Back to life. Wife needs Boniva, or the like. I need to make a decision and could use some input.


Wife can’t take Fosamax anymore. The neuro prescribed Boniva. Pretty costly stuff, $400, and the Medicare/insurance assist is about $15. I’ve held off and she fell, broke another bone. Pretty steep cost. Her bones are Swiss cheese which is why her femur had broken 2 months ago. Any alternative experiences are welcome.



If you can, ask her doctor if there are any alternative prescriptions/generic variations of the drug your wife has been prescribed. My dad with both ostio and MS was able to off-brand a few of his daily pills to cut down on some of the cost of his other medications. It's a bit of a juggling act but ask your doctor and pharmacist for what can be switched or covered by charitable grant (some pharmaceutical companies get funding to offset costs for low income patients, or will discount her cost for part of a focus feedback group).
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Reply to OneLastStraw

I have osteoporosis, but not MS. At this time I won't take any of the osteoporosis drugs. I have taken most of them over the years and I feel i am maxed out. I do weight bearing exercises, maybe not walking for your wife, but something else? I do take Vitamin D and a liquid calcium Citrate. Do not take Calcium Carbonate, it is too hard to digest. I wish both of you the best in your endeavor.
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Reply to MaryKathleen

lstuscany, I just did some quick research regarding MS and bone fractures via National Institute of Health. Apparently MS and bone fractures goes hand in hand, which I never knew before. This affects women more than men due to hormones and less weight bearing exercises.  Medical research is continuing to help find something positive that would help.
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Reply to freqflyer

I've just read your profile and want to congratulate you on your own weight bearing exercises through competitive cycling, and compliment you on your activities for and on behalf of your wife and others with MS. Wow - your accomplishments are really admirable!

I didn't realize when I posted that your wife has MS. That could make a difference in weight bearing exercise. Is the neurologist who recommended Boniva the same one who treats her for MS?

I'm wondering if she could get some therapy from one of the Rehab Institutes, which treat some of the more challenging physical conditions. One at which I had therapy also specialized in TBI rehab; it's only the second facility I've seen that extended therapy to that kind of an injury.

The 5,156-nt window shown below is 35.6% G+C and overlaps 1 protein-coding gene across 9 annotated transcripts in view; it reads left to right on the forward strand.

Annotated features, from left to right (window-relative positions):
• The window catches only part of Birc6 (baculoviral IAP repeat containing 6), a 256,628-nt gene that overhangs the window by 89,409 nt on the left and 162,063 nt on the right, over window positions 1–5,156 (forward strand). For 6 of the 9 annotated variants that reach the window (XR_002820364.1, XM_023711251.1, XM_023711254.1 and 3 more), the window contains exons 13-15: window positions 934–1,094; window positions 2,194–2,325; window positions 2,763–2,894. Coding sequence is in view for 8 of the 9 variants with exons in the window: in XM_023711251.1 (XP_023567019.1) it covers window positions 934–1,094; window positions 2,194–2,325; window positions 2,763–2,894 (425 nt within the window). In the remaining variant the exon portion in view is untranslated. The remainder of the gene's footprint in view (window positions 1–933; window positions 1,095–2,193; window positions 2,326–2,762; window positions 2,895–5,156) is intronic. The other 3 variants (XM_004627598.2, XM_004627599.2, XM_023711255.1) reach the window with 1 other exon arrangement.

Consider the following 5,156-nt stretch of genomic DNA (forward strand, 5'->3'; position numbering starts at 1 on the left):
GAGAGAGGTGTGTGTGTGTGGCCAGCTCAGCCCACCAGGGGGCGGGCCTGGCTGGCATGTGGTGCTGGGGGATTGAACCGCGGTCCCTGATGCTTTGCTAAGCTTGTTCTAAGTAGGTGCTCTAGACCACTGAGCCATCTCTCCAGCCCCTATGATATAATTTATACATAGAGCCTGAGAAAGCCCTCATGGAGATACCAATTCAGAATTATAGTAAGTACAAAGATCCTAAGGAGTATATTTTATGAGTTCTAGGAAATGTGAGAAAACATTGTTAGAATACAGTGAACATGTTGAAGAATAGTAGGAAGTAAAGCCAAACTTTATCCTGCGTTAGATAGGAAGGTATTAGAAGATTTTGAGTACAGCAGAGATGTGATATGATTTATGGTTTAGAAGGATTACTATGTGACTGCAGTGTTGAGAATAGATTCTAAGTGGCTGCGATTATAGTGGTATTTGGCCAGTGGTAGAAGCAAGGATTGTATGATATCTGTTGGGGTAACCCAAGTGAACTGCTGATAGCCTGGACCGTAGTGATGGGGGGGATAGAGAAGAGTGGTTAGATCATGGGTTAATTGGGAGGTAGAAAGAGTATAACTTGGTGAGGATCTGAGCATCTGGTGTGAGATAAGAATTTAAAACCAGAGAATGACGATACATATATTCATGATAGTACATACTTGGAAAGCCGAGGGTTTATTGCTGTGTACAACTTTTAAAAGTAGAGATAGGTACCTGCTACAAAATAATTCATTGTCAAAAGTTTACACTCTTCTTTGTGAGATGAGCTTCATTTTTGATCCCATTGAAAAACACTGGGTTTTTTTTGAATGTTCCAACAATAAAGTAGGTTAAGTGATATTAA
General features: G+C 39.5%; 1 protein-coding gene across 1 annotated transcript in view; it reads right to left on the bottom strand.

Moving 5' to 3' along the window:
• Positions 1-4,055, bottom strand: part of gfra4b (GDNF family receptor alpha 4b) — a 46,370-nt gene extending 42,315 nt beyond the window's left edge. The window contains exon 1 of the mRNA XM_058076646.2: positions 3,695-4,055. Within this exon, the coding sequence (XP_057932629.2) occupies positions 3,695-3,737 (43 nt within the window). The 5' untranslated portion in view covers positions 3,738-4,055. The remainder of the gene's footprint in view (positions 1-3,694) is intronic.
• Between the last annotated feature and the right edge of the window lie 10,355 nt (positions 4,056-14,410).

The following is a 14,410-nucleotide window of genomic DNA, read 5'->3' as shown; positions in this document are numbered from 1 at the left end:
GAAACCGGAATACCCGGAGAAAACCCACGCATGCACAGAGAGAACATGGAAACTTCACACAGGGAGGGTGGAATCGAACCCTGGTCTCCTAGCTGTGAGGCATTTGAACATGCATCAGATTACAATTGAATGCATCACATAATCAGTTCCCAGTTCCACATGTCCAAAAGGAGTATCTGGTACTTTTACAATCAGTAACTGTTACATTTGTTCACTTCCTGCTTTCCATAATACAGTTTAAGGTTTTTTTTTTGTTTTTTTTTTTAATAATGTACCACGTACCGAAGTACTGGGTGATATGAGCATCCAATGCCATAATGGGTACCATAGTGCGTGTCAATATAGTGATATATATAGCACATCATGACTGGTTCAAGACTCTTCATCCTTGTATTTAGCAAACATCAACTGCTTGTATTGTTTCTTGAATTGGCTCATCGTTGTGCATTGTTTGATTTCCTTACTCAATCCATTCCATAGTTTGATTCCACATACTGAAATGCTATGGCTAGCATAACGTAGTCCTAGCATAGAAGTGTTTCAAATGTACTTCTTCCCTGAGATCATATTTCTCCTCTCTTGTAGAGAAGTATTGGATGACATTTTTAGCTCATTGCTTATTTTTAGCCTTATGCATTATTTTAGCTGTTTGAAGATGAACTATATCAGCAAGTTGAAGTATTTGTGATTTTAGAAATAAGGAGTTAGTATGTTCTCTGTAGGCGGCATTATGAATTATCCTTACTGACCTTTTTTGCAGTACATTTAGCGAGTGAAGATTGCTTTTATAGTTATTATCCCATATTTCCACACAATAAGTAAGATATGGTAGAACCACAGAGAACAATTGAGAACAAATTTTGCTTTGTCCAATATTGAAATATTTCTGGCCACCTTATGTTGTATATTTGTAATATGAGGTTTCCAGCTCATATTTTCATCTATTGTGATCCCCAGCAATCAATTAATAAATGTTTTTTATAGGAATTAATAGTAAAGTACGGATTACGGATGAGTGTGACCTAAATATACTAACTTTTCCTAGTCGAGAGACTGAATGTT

And I apologize if I'm raising basic issues; I suspect that your activities and research are well beyond my meager suggestions.
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Reply to GardenArtist

Fosamax has a bad reputation, complete with class action lawsuits b/c of the side effects it can cause. My father suffered hip fractures 2 years in a row after taking Foxmax, although I realize it can't be conclusively proven that Fosamax was the cause.

After we discussed it and he decided to refuse it, he grew weaker over the next 6 years, fell multiple times but never again suffered another fracture.

Tuscany, your wife does NOT have to take a medicine for osteoporosis if she doesn't feel comfortable with the risks. You might ask the neruologist who's recommending it how much you could anticipate that Boniva or something else will contribute to slowing down the T-score of her osteoporosis, or more specifically, if Boniva or something else will stop the osteoporosis. I don't think it will stop or reverse it, and from what I've read that's not possible.

Ask what your wife is REALLY going to get out of it, and if that's better than weight bearing exercise, which is the standard nonmedical treatment for osteoporosis or osteopenia.

And in the meantime, if she's able to walk, start a regular walking program, ask how much calcium and D-3 she should be taking as supplements, and ask if she can get PT to strengthen her core muscles.
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Reply to GardenArtist

She should not take these osteoporosis medications for more than a few years without taking intermittent breaks from them. According to my mom's doc the osteoporosis meds need to be stopped every few years. The reason is that there are studies that show these meds cause more brittle bones causing more complex fractures, shattering instead of clean breaks.

Ask her doc.
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Reply to gladimhere